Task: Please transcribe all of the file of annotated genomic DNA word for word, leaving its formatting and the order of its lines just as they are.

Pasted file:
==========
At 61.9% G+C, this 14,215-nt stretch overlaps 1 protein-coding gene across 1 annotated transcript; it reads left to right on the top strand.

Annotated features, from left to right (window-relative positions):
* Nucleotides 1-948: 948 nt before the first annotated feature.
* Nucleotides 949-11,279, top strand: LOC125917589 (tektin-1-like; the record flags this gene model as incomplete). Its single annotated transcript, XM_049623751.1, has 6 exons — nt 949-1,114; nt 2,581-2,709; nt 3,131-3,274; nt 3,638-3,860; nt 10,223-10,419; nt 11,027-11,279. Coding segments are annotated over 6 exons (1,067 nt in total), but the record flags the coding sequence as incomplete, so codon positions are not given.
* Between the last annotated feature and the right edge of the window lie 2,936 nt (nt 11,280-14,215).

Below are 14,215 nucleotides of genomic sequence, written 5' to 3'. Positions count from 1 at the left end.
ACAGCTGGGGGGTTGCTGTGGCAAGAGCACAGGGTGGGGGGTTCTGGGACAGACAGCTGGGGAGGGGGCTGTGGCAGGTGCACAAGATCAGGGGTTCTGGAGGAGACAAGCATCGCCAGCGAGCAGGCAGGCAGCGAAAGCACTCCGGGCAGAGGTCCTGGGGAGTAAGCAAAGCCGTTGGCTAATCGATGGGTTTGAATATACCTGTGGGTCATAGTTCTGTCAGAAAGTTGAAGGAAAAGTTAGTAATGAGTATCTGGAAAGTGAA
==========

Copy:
At 61.9% G+C, this 14,215-nt stretch overlaps 1 protein-coding gene across 1 annotated transcript; it reads left to right on the top strand.

Annotated features, from left to right (window-relative positions):
* Nucleotides 1-948: 948 nt before the first annotated feature.
* Nucleotides 949-11,279, top strand: LOC125917589 (tektin-1-like; the record flags this gene model as incomplete). Its single annotated transcript, XM_049623751.1, has 6 exons — nt 949-1,114; nt 2,581-2,709; nt 3,131-3,274; nt 3,638-3,860; nt 10,223-10,419; nt 11,027-11,279. Coding segments are annotated over 6 exons (1,067 nt in total), but the record flags the coding sequence as incomplete, so codon positions are not given.
* Between the last annotated feature and the right edge of the window lie 2,936 nt (nt 11,280-14,215).

Below are 14,215 nucleotides of genomic sequence, written 5' to 3'. Positions count from 1 at the left end.
ACAGCTGGGGGGTTGCTGTGGCAAGAGCACAGGGTGGGGGGTTCTGGGACAGACAGCTGGGGAGGGGGCTGTGGCAGGTGCACAAGATCAGGGGTTCTGGAGGAGACAAGCATCGCCAGCGAGCAGGCAGGCAGCGAAAGCACTCCGGGCAGAGGTCCTGGGGAGTAAGCAAAGCCGTTGGCTAATCGATGGGTTTGAATATACCTGTGGGTCATAGTTCTGTCAGAAAGTTGAAGGAAAAGTTAGTAATGAGTATCTGGAAAGTGAA